Universal hearing screening for newborns in Taiwan: increasing coverage

NHS

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© V.Duflot

A universal newborn hearing screening program has been advocated in Taiwan since 1998, but coverage initially remained low. Since the Taiwanese government decided to subsidize infant hearing screening fully, significantly higher coverage rates have been achieved, demonstrating the importance of third-party funding.

Physicians and researchers from several hospitals in Taipei City recently published the results of their joint program which aimed to set up an ideal method of newborn hearing screening in the city, ensuring high coverage rates, low discharge referral rates, and high follow-up. Another essential criterion was early intervention, as the key to clinical outcomes. According to the American Academy of Pediatrics, cited by the authors, a minimum of 95% of newborns in the target population should be screened successfully for a program to be considered effective. A rate of only 10% had been reported in Taiwan, and often only newborns at high risk were screened.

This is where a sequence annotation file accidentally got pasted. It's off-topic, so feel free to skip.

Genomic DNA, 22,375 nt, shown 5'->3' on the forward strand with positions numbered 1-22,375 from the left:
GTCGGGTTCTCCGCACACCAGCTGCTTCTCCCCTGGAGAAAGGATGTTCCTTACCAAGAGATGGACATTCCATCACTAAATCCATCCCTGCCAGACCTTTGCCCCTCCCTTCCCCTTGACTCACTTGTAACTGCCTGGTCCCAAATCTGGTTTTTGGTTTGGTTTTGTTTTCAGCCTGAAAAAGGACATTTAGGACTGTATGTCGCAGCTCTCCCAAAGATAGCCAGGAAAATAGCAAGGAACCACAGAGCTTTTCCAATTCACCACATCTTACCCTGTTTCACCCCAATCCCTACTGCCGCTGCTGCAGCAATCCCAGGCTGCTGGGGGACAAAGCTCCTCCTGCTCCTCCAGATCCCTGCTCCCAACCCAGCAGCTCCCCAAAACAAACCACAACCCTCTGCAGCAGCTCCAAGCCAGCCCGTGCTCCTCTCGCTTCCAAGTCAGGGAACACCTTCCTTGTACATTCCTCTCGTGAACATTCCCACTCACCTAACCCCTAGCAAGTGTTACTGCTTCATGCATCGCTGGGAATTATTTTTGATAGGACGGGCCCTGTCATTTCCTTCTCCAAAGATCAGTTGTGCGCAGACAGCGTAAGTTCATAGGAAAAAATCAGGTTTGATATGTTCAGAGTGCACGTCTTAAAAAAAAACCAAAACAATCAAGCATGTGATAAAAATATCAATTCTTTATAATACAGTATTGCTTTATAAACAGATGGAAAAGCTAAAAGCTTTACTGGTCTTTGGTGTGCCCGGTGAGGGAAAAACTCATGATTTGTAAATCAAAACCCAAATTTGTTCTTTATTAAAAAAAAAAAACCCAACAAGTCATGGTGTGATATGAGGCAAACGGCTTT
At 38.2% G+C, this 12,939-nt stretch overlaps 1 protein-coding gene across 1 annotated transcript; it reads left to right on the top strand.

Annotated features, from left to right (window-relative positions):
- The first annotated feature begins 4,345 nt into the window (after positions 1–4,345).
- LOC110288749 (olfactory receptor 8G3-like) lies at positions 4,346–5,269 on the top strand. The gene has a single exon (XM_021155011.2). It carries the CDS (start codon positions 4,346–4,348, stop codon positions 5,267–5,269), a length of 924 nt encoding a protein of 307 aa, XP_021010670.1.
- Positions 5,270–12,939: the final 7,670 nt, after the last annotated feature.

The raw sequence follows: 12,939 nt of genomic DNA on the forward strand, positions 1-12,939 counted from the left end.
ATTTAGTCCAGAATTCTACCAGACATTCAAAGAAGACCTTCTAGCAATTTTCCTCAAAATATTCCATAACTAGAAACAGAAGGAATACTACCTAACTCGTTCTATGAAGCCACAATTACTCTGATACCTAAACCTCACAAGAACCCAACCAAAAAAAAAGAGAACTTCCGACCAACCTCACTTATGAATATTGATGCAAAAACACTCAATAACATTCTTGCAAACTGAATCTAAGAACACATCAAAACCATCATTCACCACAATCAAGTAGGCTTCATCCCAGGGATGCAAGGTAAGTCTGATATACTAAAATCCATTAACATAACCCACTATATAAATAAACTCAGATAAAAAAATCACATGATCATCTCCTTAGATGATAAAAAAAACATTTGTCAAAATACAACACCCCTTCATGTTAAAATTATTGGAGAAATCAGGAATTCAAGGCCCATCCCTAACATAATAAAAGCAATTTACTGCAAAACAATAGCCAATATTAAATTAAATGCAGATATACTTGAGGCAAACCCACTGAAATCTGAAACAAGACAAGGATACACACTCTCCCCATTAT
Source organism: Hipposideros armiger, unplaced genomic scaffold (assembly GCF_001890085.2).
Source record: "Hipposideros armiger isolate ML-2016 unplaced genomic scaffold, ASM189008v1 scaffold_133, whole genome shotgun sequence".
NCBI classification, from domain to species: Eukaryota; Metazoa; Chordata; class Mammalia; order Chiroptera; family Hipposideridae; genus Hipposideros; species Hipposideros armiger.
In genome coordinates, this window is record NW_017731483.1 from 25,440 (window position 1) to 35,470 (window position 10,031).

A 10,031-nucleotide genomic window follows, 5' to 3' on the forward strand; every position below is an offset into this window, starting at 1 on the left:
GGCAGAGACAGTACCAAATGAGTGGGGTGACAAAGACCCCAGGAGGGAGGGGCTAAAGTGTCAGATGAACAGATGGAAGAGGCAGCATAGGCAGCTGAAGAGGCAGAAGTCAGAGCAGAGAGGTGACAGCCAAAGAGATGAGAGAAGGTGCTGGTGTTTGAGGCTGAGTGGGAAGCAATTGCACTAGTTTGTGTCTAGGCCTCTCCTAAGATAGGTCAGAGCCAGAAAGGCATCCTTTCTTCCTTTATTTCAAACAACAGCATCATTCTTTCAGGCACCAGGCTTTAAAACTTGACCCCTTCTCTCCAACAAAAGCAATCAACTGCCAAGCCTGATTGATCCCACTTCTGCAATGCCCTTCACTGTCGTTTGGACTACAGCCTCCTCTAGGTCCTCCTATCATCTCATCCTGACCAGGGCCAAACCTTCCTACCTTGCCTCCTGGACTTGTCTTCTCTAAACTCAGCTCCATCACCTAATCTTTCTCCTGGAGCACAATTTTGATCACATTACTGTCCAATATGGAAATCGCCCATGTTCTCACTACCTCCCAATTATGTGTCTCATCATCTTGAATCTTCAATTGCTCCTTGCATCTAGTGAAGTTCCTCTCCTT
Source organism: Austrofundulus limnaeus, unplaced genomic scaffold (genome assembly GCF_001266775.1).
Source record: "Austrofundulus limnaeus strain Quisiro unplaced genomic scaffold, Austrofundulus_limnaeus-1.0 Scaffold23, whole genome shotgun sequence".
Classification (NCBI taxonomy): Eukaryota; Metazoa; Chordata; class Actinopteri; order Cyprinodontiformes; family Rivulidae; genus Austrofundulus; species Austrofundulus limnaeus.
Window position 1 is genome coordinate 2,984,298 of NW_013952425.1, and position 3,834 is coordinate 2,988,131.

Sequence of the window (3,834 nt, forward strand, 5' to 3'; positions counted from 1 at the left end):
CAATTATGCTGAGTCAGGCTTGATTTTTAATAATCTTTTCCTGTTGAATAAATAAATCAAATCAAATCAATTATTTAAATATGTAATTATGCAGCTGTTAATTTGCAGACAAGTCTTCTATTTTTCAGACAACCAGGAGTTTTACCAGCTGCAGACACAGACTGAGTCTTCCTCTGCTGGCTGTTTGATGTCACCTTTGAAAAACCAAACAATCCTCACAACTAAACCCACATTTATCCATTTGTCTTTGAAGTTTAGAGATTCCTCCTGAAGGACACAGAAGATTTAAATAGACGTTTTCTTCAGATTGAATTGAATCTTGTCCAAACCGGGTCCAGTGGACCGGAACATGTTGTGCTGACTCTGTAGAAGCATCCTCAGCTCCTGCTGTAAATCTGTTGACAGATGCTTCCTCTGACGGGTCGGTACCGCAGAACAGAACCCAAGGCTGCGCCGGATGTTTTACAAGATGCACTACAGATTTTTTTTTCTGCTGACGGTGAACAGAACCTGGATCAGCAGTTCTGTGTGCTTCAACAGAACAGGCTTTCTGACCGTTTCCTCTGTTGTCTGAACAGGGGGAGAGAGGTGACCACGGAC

The screening program set up by the research group in Taipei enrolled some 20 hospitals and 14 obstetric clinics in the city, and screened 15,790 infants of the 15,930 babies born in these units over the 15-month study. They reached a coverage rate of 99.1%, and good follow-up levels of 94.4% were achieved. Newborns were screened by automatic auditory brainstem response shortly after birth, and then after 36 to 60 hours if they failed the first test. This pre-discharge double screening strategy helped to maintain a low referral rate of just 1%.

Source: Huang HM, et al. The universal newborn hearing screening program of Taipei City. International Journal of Pediatric Otorhinolaryngology. 2013 Oct;77(10):1734-7; Taipei Times

C.S.